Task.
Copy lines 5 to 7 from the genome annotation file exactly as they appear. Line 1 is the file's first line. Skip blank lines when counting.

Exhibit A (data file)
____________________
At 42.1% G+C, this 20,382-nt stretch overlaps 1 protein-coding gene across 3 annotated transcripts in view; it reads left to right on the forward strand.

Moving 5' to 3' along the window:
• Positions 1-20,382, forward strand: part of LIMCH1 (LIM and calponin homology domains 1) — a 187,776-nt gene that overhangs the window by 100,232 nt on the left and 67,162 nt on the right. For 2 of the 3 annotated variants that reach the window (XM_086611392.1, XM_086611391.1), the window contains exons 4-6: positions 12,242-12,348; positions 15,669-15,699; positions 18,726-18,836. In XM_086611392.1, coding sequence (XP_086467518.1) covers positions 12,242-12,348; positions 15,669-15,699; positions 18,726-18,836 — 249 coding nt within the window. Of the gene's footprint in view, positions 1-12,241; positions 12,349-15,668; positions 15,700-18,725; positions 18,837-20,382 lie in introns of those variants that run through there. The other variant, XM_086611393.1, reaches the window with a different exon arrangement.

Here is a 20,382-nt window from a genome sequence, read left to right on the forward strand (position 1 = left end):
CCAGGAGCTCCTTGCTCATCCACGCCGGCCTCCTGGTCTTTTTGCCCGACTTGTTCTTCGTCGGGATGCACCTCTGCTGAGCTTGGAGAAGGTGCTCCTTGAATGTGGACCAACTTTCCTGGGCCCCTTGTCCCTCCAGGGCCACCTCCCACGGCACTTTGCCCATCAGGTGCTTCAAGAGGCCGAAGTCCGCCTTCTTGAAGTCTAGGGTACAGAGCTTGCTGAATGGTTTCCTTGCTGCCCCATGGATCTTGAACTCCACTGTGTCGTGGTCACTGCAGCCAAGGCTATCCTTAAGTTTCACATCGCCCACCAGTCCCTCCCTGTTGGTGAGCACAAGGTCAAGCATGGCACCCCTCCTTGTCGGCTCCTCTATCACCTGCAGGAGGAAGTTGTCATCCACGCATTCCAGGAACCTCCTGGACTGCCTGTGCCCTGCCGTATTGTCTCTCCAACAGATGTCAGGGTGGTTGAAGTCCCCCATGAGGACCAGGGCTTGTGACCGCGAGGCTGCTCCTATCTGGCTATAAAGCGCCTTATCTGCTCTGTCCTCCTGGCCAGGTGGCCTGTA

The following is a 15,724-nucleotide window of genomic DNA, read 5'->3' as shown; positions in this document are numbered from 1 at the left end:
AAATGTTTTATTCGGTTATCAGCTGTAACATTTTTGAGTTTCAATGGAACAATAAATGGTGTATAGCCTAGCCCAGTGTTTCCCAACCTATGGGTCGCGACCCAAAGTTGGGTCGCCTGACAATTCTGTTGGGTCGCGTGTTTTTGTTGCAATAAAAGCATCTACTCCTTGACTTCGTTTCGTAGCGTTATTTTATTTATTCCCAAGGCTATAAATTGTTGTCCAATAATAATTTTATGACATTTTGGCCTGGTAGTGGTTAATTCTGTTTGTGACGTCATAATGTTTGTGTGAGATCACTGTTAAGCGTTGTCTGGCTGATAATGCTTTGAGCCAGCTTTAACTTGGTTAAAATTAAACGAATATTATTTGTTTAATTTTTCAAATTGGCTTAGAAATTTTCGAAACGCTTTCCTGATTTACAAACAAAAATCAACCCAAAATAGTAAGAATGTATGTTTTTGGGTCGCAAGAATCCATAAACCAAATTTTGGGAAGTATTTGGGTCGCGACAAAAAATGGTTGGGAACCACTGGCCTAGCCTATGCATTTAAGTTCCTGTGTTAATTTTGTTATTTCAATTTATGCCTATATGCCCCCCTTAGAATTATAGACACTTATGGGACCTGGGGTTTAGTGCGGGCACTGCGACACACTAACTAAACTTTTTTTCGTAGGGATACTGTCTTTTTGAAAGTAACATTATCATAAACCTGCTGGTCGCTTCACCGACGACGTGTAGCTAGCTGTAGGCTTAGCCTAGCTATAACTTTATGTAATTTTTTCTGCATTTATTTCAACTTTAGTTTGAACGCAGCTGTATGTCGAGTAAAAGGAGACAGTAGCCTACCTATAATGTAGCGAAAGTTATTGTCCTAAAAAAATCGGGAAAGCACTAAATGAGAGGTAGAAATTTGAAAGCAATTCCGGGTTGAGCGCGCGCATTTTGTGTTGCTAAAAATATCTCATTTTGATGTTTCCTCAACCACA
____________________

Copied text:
CCAGGAGCTCCTTGCTCATCCACGCCGGCCTCCTGGTCTTTTTGCCCGACTTGTTCTTCGTCGGGATGCACCTCTGCTGAGCTTGGAGAAGGTGCTCCTTGAATGTGGACCAACTTTCCTGGGCCCCTTGTCCCTCCAGGGCCACCTCCCACGGCACTTTGCCCATCAGGTGCTTCAAGAGGCCGAAGTCCGCCTTCTTGAAGTCTAGGGTACAGAGCTTGCTGAATGGTTTCCTTGCTGCCCCATGGATCTTGAACTCCACTGTGTCGTGGTCACTGCAGCCAAGGCTATCCTTAAGTTTCACATCGCCCACCAGTCCCTCCCTGTTGGTGAGCACAAGGTCAAGCATGGCACCCCTCCTTGTCGGCTCCTCTATCACCTGCAGGAGGAAGTTGTCATCCACGCATTCCAGGAACCTCCTGGACTGCCTGTGCCCTGCCGTATTGTCTCTCCAACAGATGTCAGGGTGGTTGAAGTCCCCCATGAGGACCAGGGCTTGTGACCGCGAGGCTGCTCCTATCTGGCTATAAAGCGCCTTATCTGCTCTGTCCTCCTGGCCAGGTGGCCTGTA

The following is a 15,724-nucleotide window of genomic DNA, read 5'->3' as shown; positions in this document are numbered from 1 at the left end:
AAATGTTTTATTCGGTTATCAGCTGTAACATTTTTGAGTTTCAATGGAACAATAAATGGTGTATAGCCTAGCCCAGTGTTTCCCAACCTATGGGTCGCGACCCAAAGTTGGGTCGCCTGACAATTCTGTTGGGTCGCGTGTTTTTGTTGCAATAAAAGCATCTACTCCTTGACTTCGTTTCGTAGCGTTATTTTATTTATTCCCAAGGCTATAAATTGTTGTCCAATAATAATTTTATGACATTTTGGCCTGGTAGTGGTTAATTCTGTTTGTGACGTCATAATGTTTGTGTGAGATCACTGTTAAGCGTTGTCTGGCTGATAATGCTTTGAGCCAGCTTTAACTTGGTTAAAATTAAACGAATATTATTTGTTTAATTTTTCAAATTGGCTTAGAAATTTTCGAAACGCTTTCCTGATTTACAAACAAAAATCAACCCAAAATAGTAAGAATGTATGTTTTTGGGTCGCAAGAATCCATAAACCAAATTTTGGGAAGTATTTGGGTCGCGACAAAAAATGGTTGGGAACCACTGGCCTAGCCTATGCATTTAAGTTCCTGTGTTAATTTTGTTATTTCAATTTATGCCTATATGCCCCCCTTAGAATTATAGACACTTATGGGACCTGGGGTTTAGTGCGGGCACTGCGACACACTAACTAAACTTTTTTTCGTAGGGATACTGTCTTTTTGAAAGTAACATTATCATAAACCTGCTGGTCGCTTCACCGACGACGTGTAGCTAGCTGTAGGCTTAGCCTAGCTATAACTTTATGTAATTTTTTCTGCATTTATTTCAACTTTAGTTTGAACGCAGCTGTATGTCGAGTAAAAGGAGACAGTAGCCTACCTATAATGTAGCGAAAGTTATTGTCCTAAAAAAATCGGGAAAGCACTAAATGAGAGGTAGAAATTTGAAAGCAATTCCGGGTTGAGCGCGCGCATTTTGTGTTGCTAAAAATATCTCATTTTGATGTTTCCTCAACCACA